Utah Bill Would Stop Abortion Clinics From Throwing Away Aborted Babies With Medical Waste

State   |   Micaiah Bilger   |   Jan 28, 2020   |   7:58PM   |   Salt Lake City, UT

What dignity unborn babies are not provided in life, Utah state lawmakers hope to provide them in death through a new bill requiring the proper burial of aborted babies.

KUTV reports Utah Sen. Curt Bramble, R-Provo, recently introduced a bill requiring medical and abortion facilities to bury or cremate the remains of aborted and miscarried babies. State Senate Bill 67 also would require these facilities to give women information about the disposal of their baby and notify her of her right to determine her baby’s final disposition.

“I would hope it makes a person choosing to have an abortion reflect on that they’re disposing of a human being, that this is not just medical waste,” Bramble said, according to the Sacramento Bee. “These are human beings. A child in the womb is still a child and those remains should be treated with dignity.”

Bramble’s bill is similar to Indiana legislation that the U.S. Supreme Court upheld in 2019. The court ruled that requiring a proper burial for aborted babies is not an undue burden on women’s access to abortion.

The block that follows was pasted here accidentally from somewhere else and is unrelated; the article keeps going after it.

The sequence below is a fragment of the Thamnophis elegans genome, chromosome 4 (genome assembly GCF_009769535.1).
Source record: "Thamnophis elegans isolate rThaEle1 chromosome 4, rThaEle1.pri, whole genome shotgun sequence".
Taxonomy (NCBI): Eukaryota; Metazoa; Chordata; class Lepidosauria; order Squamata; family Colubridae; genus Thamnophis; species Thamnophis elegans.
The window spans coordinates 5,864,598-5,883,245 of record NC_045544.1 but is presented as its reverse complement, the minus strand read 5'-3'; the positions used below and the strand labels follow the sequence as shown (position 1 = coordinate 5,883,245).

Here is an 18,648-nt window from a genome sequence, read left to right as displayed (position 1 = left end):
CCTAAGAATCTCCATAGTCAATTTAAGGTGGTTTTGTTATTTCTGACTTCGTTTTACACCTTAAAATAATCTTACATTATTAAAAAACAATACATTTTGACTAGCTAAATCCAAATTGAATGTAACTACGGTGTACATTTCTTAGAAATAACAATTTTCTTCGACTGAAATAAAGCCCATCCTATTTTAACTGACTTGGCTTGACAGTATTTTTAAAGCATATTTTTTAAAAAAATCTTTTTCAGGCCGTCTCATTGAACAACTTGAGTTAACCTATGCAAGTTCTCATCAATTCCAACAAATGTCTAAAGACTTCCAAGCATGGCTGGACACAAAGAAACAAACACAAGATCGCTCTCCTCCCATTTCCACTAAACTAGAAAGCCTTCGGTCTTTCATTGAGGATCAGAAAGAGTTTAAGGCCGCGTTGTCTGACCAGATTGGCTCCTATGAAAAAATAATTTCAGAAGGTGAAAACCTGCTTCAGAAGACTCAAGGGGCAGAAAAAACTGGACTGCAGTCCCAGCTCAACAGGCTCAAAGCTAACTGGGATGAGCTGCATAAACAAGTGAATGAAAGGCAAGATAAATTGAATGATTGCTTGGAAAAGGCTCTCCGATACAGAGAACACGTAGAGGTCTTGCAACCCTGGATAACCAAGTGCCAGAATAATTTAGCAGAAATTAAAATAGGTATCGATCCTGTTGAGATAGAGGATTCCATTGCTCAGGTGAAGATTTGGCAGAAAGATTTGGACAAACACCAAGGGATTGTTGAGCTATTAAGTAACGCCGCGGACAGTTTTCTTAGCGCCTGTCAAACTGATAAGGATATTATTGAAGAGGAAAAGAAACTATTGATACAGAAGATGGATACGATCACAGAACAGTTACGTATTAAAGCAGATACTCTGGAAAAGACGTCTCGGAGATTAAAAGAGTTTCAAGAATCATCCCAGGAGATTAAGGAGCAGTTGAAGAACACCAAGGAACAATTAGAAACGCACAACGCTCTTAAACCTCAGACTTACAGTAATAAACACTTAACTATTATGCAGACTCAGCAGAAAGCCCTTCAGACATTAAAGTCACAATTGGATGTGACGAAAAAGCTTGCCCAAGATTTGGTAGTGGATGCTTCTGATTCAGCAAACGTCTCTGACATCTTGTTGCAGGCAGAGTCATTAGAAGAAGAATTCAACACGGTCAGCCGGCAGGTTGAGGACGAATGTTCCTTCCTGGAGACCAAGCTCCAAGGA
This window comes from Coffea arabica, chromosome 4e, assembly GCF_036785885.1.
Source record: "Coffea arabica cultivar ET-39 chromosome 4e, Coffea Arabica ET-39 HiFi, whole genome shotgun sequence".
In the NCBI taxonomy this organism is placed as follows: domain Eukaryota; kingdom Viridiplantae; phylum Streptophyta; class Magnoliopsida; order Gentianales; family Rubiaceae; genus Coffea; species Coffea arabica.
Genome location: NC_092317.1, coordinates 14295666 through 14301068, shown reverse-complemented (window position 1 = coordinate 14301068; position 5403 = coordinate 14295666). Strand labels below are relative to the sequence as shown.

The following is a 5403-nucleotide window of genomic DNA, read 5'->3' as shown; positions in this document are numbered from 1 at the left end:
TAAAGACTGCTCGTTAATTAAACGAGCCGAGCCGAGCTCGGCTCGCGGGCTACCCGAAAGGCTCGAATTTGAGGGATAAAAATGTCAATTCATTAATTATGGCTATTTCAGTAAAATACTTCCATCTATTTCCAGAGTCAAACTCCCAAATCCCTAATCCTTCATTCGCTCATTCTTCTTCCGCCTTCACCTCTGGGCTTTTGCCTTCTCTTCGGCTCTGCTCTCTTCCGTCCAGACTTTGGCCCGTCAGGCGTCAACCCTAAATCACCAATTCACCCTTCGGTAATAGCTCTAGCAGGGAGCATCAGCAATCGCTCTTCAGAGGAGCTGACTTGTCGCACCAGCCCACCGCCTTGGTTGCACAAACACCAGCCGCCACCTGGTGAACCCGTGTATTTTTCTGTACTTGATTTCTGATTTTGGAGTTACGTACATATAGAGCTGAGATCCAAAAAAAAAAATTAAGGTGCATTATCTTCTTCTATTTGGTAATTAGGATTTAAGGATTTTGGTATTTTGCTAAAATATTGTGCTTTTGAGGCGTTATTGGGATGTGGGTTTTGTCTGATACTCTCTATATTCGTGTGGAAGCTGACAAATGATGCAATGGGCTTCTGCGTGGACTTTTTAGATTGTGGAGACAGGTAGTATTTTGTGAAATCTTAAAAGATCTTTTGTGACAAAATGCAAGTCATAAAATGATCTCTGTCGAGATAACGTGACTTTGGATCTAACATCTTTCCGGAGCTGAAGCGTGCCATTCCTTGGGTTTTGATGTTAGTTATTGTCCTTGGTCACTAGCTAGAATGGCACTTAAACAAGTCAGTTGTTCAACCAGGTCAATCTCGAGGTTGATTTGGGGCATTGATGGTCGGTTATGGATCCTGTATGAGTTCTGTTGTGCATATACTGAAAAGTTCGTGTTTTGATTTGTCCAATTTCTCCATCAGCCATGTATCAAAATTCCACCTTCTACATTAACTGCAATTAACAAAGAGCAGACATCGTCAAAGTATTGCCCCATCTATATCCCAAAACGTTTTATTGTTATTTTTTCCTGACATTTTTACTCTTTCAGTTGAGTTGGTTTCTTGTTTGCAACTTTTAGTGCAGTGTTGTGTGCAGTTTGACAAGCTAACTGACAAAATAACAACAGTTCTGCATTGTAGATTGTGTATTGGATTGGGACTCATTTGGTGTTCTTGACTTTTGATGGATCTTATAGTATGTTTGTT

The Pennsylvania House approved a similar bill in 2019, but pro-abortion Gov. Tom Wolf threatened to veto it. The bill drew national attention after state Rep. Wendy Ullman, a pro-abortion Democrat who opposed the legislation, described a miscarried baby as “just some mess on a napkin.”

Texas leaders are fighting to defend a similar burial law in court in their state.

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At the federal level, U.S. Sen. Mike Braun also recently introduced the Dignity for Aborted Children Act, which would require abortion facilities to bury or cremate the remains of aborted babies.

States are very limited in their ability to protect unborn babies from abortion under Roe v. Wade. The infamous ruling made America one of only seven countries in the world that allows elective abortions after 20 weeks of pregnancy. Since it was handed down in 1973, more than 61 million babies have been aborted.

While states fight to pass pro-life laws and defend them in court, these burial/cremation requirements at least provide dignity to aborted babies after their deaths. Such legislation also helps to ensure that abortion facilities are not profiting off the sales of aborted baby body parts. Additionally, it can help prevent situations like the recent gruesome discoveries in Indiana. Last fall, authorities found the remains of more than 2,400 unborn babies stored in the garage of the late abortionist Ulrich Klopfer.